Many not-for-profit organisations that engage in advocacy also provide specialised services.
These organisations engage in advocacy in order to lobby for change in policy or legislation to make lives better for the people and communities they serve who are disadvantaged or vulnerable.
At an individual level, such organisations might broker between disadvantaged citizens and government departments or agencies.
This type of not-for-profit delivers help and support for the people it provides services to, while championing the rights of those who do not have the opportunity to speak for themselves.
At a broader, societal level, some organisations like The Benevolent Society focus on attempts to influence the decisions and policies of government in order to promote a collective interest and to affect changes in existing or future practices as well as protecting civil rights. The act of advocacy is “promoting or resisting social change”.*
In Australia, most of the not-for-profit organisations that advocate for social change work in the key fields of child and family services, housing and services for older people, community and economic development.
They try to establish “constructive working partnerships with government and facilitate access to policy-making processes”.**
The Benevolent Society is proud to be a not-for-profit organisation that delivers specialised services to specific groups of citizens and engages in advocacy in order to promote social change. We have worked to advocate for better lives for all Australians since our inception in 1813.
Throughout our history, philanthropists and benefactors have provided funding for many of The Benevolent Society programs.
Without that funding we could not have accomplished everything we have done – from the first old age pension to changing legislation regarding child labour.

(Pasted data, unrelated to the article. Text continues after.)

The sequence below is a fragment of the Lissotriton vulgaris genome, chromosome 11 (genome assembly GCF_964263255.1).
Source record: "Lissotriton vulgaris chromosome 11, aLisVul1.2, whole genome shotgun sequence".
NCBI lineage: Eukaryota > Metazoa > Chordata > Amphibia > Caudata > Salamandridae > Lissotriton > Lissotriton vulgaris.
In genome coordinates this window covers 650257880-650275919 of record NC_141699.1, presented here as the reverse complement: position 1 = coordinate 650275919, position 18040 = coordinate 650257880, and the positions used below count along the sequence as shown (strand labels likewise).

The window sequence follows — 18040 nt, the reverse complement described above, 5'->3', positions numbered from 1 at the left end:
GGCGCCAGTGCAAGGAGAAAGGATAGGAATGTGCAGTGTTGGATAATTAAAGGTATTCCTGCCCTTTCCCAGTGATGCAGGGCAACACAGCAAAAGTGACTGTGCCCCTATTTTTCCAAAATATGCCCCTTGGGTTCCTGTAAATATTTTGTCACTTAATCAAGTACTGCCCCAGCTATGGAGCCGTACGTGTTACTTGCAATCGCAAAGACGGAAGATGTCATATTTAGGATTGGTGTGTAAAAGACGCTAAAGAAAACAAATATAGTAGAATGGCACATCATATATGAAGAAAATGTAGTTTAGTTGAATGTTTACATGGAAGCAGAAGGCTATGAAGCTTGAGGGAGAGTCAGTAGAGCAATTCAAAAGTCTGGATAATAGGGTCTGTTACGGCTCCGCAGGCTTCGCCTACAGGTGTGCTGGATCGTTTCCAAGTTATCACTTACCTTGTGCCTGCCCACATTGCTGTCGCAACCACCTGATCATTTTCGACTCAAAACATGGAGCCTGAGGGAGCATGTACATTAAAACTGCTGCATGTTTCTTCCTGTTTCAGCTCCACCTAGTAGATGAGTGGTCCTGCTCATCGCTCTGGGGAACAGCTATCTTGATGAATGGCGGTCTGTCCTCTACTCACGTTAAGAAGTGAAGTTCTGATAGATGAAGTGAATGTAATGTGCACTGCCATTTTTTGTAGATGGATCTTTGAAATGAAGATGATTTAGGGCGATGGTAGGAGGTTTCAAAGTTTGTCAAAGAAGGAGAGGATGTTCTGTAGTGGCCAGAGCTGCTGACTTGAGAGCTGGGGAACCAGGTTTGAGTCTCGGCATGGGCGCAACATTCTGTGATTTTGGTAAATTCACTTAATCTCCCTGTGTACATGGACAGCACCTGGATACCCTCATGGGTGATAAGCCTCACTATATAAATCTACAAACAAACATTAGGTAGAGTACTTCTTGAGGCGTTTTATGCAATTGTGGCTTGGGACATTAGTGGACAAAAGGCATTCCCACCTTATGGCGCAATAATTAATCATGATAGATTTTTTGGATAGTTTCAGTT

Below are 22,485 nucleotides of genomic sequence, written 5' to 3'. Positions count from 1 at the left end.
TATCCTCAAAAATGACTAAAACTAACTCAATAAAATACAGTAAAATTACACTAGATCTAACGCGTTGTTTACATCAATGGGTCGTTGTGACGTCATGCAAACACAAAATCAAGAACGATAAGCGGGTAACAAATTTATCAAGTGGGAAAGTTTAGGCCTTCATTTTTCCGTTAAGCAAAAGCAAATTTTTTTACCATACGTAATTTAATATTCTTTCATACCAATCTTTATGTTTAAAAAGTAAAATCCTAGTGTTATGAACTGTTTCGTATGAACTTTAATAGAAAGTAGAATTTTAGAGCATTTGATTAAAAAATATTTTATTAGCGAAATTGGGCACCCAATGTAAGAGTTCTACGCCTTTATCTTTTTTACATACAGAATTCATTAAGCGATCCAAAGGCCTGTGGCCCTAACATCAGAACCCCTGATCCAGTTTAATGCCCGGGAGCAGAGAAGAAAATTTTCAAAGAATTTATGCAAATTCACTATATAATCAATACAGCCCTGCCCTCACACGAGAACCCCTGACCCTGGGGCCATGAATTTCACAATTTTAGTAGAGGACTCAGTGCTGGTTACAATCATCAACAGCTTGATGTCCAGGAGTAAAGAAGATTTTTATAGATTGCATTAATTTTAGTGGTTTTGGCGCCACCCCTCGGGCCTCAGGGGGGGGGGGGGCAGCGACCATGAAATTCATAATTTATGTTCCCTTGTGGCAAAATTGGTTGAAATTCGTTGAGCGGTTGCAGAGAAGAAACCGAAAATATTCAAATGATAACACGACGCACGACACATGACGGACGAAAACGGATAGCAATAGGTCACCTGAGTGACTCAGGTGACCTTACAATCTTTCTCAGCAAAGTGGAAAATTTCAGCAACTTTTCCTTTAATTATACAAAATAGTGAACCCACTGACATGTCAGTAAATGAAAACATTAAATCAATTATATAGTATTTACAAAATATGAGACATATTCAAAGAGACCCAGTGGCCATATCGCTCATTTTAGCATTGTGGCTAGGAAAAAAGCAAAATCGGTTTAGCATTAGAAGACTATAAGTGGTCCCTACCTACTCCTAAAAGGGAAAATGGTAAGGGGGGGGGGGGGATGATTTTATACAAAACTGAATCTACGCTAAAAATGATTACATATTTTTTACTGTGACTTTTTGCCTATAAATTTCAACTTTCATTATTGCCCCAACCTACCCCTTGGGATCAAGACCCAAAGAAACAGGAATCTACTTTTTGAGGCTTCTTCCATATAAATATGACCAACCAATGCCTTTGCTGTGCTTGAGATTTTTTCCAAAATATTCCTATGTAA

It is essential that philanthropy and advocacy work together because it is often difficult for organisations to accept government funding, then call on that same government to stop providing certain types of services or to change policy legislation.
If funding comes from philanthropy, it gives not-for-profits the independence and autonomy to lobby government to alter the way they do things.
Some philanthropists have a particular point of view and thus support charities that align only with their perspectives.
But most philanthropists, either individual or through their trusts or foundations, fund not-for-profits to research or act in certain areas – for example, older Australians, young children, literacy, numeracy or other causes.
It is up to the organisation to find funding that helps support their programs.
If you’d like to donate to The Benevolent Society or find out more, please visit the website
* “Advocacy activities of Non-profit Human Service Organisations: A critical review”, Almog-Bar, M & Schmid, H. 2014. Non-profit and Voluntary Sector Quarterly Vol 43 (1), pp. 11-35, p. 14
** “Advocacy activities of Non-profit Human Service Organisations: A critical review”, Almog-Bar, M & Schmid, H. 2014. Non-profit and Voluntary Sector Quarterly Vol 43 (1), pp. 11-35, p. 21